ROTH UNBOUND: A Writer and His Books. By Claudia Roth Pierpont. Farrar Straus Giroux. 353 pages. $27.
Looking out a farmhouse window in "The Ghost Writer," Philip Roth's alter-ego Nathan Zuckerman thinks, "I could see the bare limbs of big, dark maple trees and fields of driven snow. Purity. Serenity. Simplicity. Seclusion. All one's concentration and flamboyance and originality reserved for the grueling, exalted, transcendent calling. I looked around and I thought, This is how I will live." And so he has.
It's fair to say that Claudia Roth Pierpont's study, "Roth Unbound," would not exist if Roth hadn't retired after publishing "Nemesis" in 2010. Pierpont and Roth began corresponding and meeting in 2002. Eventually, he started showing drafts of his new work to her. Once he put aside his vocation, "He had the time to talk about his work because he wasn't doing it anymore." Although Roth had a heavy hand in guiding Pierpont's work, he put no restrictions on it and didn't ask to read a draft before publication.
Pierpont has written a smart and sophisticated book that takes full advantage of her strengths.
She's a fan of Roth the writer and Roth the person, as if the two could be separated. But she's not an idolator. Pierpont has in her grasp an appreciation of the whole body of his work, 31 books, and a clear sense of the high and not-as-high marks in the Roth canon. She is also, refreshingly straightforward about her personal preferences. Although critics often consider Roth's American Trilogy ("I Married a Communist," "American Pastoral," "The Human Stain") to be the capstone of his career, Pierpont favors "the more unruly and ecstatic earlier books."
Many readers will want to rush out and re-read (or read) "The Ghost Writer," say, or "Sabbath's Theater," after finishing "Roth Unbound." Pierpont is able to capture, often in a single sentence, the flavor of each of Roth's books and to situate them within the span of a career. "The Ghost Writer," for instance, is "one of literature's rare, inevitably brief, inscrutably musical, nearly perfect books." It showcases Roth's writerly virtues (his intimate address, his genius with vocal mimicry) and his thematic obsessions (counterlives, masks and disguises, the convergence of art and life, Jewishness).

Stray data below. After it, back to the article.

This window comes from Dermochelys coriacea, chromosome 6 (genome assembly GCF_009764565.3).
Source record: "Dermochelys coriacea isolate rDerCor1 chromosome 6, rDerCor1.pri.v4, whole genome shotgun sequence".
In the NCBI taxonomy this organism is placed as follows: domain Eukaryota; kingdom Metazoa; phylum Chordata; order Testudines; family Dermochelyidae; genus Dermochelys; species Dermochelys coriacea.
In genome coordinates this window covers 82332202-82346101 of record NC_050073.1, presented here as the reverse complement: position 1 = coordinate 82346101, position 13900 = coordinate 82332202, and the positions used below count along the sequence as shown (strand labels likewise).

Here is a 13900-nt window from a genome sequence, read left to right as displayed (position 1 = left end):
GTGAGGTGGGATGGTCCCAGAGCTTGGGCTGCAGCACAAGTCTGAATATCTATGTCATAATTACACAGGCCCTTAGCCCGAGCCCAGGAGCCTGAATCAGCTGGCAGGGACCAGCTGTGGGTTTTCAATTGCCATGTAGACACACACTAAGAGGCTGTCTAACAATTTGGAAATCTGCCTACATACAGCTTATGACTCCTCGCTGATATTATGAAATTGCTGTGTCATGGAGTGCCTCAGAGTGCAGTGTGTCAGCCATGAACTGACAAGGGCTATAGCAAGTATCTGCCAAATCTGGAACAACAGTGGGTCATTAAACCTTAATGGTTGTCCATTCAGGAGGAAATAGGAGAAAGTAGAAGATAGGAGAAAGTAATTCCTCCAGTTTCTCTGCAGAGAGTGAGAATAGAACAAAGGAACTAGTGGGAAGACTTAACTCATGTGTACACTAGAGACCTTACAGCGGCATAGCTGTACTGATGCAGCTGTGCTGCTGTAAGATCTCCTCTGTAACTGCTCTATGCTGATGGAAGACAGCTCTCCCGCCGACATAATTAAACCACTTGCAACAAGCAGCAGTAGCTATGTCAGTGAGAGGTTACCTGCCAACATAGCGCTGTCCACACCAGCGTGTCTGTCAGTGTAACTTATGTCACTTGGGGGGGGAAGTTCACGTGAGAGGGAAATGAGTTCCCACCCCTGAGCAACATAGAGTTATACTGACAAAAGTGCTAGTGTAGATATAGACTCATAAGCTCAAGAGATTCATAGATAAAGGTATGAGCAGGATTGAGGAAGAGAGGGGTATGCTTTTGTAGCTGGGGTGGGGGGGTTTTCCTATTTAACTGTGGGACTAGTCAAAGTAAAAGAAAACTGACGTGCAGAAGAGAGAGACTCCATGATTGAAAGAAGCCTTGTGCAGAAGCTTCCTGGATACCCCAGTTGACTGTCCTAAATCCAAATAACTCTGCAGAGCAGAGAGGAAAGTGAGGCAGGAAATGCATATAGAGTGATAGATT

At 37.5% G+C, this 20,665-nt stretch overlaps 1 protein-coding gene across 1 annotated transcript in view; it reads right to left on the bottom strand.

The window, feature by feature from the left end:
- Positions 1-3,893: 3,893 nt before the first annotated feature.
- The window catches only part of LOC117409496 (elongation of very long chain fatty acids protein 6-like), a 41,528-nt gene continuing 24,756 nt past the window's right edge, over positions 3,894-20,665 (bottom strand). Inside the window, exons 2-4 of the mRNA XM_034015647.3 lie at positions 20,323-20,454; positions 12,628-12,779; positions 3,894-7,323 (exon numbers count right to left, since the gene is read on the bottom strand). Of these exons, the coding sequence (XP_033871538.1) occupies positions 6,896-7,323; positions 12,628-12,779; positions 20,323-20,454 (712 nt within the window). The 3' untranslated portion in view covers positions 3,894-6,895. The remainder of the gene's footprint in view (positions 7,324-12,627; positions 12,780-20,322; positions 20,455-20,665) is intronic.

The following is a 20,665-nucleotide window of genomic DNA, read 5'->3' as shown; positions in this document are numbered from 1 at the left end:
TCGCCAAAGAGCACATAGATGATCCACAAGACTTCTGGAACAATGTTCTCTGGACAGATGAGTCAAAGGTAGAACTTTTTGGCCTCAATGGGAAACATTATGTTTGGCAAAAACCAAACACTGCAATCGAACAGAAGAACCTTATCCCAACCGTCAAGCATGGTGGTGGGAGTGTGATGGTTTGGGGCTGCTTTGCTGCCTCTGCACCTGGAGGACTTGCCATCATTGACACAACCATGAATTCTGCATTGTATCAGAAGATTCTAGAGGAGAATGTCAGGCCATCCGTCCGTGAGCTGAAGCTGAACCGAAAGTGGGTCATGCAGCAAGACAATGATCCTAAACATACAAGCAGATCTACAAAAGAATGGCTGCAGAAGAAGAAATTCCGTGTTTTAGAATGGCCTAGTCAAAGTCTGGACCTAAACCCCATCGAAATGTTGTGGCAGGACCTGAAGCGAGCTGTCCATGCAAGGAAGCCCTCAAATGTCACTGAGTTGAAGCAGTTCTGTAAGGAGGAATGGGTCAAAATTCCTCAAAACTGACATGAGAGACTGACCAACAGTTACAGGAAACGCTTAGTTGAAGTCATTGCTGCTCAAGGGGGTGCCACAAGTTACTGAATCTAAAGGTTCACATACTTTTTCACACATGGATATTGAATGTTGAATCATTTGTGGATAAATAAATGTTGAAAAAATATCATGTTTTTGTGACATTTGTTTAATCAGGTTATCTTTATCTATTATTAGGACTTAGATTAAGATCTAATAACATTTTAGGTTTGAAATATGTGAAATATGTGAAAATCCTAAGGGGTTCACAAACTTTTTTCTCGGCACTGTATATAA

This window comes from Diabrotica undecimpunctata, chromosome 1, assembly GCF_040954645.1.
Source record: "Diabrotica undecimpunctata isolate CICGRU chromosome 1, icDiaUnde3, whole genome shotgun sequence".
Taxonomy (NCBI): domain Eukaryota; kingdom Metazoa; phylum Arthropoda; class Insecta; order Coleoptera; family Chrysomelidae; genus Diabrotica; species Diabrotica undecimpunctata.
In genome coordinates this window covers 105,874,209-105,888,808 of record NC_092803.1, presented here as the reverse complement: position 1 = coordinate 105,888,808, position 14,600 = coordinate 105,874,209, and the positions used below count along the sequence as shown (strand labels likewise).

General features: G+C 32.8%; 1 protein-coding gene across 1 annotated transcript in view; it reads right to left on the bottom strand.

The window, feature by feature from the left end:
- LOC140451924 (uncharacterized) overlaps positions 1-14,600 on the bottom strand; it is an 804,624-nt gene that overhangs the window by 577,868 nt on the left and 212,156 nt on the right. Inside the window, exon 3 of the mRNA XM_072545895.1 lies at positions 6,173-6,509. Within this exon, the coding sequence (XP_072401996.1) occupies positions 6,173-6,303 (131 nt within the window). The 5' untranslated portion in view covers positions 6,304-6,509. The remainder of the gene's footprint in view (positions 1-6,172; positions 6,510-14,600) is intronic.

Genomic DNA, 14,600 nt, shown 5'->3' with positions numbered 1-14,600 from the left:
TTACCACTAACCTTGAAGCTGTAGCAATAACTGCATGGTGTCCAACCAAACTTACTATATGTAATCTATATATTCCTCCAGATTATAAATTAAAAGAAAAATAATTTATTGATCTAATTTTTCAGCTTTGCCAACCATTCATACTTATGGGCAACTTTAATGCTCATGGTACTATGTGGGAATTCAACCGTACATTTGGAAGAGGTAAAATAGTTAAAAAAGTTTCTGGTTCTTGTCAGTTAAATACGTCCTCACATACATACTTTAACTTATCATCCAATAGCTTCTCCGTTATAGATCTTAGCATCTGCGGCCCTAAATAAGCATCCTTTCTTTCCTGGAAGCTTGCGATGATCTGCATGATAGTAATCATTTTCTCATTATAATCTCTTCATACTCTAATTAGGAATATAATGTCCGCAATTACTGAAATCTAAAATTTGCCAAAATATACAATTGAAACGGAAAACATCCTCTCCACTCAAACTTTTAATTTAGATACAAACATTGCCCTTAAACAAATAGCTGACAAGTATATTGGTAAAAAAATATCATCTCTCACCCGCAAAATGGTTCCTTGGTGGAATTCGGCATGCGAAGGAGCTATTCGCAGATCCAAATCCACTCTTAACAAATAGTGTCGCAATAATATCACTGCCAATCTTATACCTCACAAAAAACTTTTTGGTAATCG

Pierpont finds that, from the beginning of his career to the end, Roth has been drawn to the person in trouble, what he calls "the assailable man." As Roth's alter-ego Nathan Zuckerman recognizes, "The tragedy of the man not set up for tragedy, that is every man's tragedy."
Against the ambushes of history and time, what weapons does the Roth hero have? Fiction, and the imagination that spawns it, is a place of endless possibility in Philip Roth's writing. The mind can do anything: resurrect the dead - Anne Frank in "The Ghost Writer," Roth's own parents in "The Plot Against America" - and embellish or distort the humdrum facts of life.
Repeatedly, Pierpont has to insist that Roth is not Zuckerman or Kapesh or even "Philip Roth," all recurring characters whose lives track their author's in obvious ways.
Roth nudges us to question some of our assumptions about the relative values of truth and fiction. He is a comic novelist making serious fun out of the tension between life and art. As he told an interviewer in 1984: "Making fake biography, false history, concocting a half-imaginary existence out of the drama of my life is my life."
On the page, Roth is a pirate and a provocateur. "Roth Unbound" introduces us to the man off the page, a charming, funny friend who, at 80, has taken an interest in curating his own legacy. Roth is cooperating with Blake Bailey on a full-scale biography. In the meantime, we have Claudia Roth Pierpont's lovely, personal introduction to a modern maestro.
Reviewer Catherine Holmes teaches English at the College of Charleston.